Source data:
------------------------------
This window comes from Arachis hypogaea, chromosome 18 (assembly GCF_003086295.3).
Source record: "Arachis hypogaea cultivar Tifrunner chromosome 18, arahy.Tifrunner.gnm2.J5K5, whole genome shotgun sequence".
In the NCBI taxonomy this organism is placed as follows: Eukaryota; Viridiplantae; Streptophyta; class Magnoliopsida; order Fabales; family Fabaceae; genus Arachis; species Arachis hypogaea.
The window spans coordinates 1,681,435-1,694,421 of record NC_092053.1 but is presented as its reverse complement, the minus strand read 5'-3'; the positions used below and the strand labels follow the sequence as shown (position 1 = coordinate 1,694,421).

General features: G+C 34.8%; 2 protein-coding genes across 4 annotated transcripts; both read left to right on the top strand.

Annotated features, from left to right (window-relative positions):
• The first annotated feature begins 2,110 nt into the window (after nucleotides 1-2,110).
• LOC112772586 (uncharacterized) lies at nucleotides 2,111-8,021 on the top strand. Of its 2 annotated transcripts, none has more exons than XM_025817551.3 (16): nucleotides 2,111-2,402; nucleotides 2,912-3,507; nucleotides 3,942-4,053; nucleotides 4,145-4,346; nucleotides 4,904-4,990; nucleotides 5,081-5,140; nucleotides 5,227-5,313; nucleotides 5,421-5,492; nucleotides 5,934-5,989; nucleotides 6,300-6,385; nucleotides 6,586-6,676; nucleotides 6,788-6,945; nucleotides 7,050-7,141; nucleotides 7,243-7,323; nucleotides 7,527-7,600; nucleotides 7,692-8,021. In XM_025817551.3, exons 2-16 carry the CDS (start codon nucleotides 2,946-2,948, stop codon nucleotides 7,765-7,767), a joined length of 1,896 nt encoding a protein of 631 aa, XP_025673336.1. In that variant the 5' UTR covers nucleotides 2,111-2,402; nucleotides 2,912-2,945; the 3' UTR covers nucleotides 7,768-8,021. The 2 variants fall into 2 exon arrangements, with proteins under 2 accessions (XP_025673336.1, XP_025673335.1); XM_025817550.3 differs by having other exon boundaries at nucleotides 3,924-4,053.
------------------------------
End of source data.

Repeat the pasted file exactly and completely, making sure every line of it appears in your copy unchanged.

This window comes from Arachis hypogaea, chromosome 18 (assembly GCF_003086295.3).
Source record: "Arachis hypogaea cultivar Tifrunner chromosome 18, arahy.Tifrunner.gnm2.J5K5, whole genome shotgun sequence".
In the NCBI taxonomy this organism is placed as follows: Eukaryota; Viridiplantae; Streptophyta; class Magnoliopsida; order Fabales; family Fabaceae; genus Arachis; species Arachis hypogaea.
The window spans coordinates 1,681,435-1,694,421 of record NC_092053.1 but is presented as its reverse complement, the minus strand read 5'-3'; the positions used below and the strand labels follow the sequence as shown (position 1 = coordinate 1,694,421).

General features: G+C 34.8%; 2 protein-coding genes across 4 annotated transcripts; both read left to right on the top strand.

Annotated features, from left to right (window-relative positions):
• The first annotated feature begins 2,110 nt into the window (after nucleotides 1-2,110).
• LOC112772586 (uncharacterized) lies at nucleotides 2,111-8,021 on the top strand. Of its 2 annotated transcripts, none has more exons than XM_025817551.3 (16): nucleotides 2,111-2,402; nucleotides 2,912-3,507; nucleotides 3,942-4,053; nucleotides 4,145-4,346; nucleotides 4,904-4,990; nucleotides 5,081-5,140; nucleotides 5,227-5,313; nucleotides 5,421-5,492; nucleotides 5,934-5,989; nucleotides 6,300-6,385; nucleotides 6,586-6,676; nucleotides 6,788-6,945; nucleotides 7,050-7,141; nucleotides 7,243-7,323; nucleotides 7,527-7,600; nucleotides 7,692-8,021. In XM_025817551.3, exons 2-16 carry the CDS (start codon nucleotides 2,946-2,948, stop codon nucleotides 7,765-7,767), a joined length of 1,896 nt encoding a protein of 631 aa, XP_025673336.1. In that variant the 5' UTR covers nucleotides 2,111-2,402; nucleotides 2,912-2,945; the 3' UTR covers nucleotides 7,768-8,021. The 2 variants fall into 2 exon arrangements, with proteins under 2 accessions (XP_025673336.1, XP_025673335.1); XM_025817550.3 differs by having other exon boundaries at nucleotides 3,924-4,053.